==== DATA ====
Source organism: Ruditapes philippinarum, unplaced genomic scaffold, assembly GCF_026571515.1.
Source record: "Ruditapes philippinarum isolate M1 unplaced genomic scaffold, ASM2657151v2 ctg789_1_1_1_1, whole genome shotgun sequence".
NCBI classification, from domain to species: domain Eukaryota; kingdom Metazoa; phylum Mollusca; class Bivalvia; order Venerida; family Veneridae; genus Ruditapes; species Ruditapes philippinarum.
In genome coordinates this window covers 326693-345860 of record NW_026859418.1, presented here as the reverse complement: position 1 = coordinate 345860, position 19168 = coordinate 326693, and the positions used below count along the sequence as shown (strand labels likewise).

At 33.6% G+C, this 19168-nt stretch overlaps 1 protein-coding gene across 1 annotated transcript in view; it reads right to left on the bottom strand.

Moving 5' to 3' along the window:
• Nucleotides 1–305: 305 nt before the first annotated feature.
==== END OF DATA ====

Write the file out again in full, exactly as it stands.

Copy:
Source organism: Ruditapes philippinarum, unplaced genomic scaffold, assembly GCF_026571515.1.
Source record: "Ruditapes philippinarum isolate M1 unplaced genomic scaffold, ASM2657151v2 ctg789_1_1_1_1, whole genome shotgun sequence".
NCBI classification, from domain to species: domain Eukaryota; kingdom Metazoa; phylum Mollusca; class Bivalvia; order Venerida; family Veneridae; genus Ruditapes; species Ruditapes philippinarum.
In genome coordinates this window covers 326693-345860 of record NW_026859418.1, presented here as the reverse complement: position 1 = coordinate 345860, position 19168 = coordinate 326693, and the positions used below count along the sequence as shown (strand labels likewise).

At 33.6% G+C, this 19168-nt stretch overlaps 1 protein-coding gene across 1 annotated transcript in view; it reads right to left on the bottom strand.

Moving 5' to 3' along the window:
• Nucleotides 1–305: 305 nt before the first annotated feature.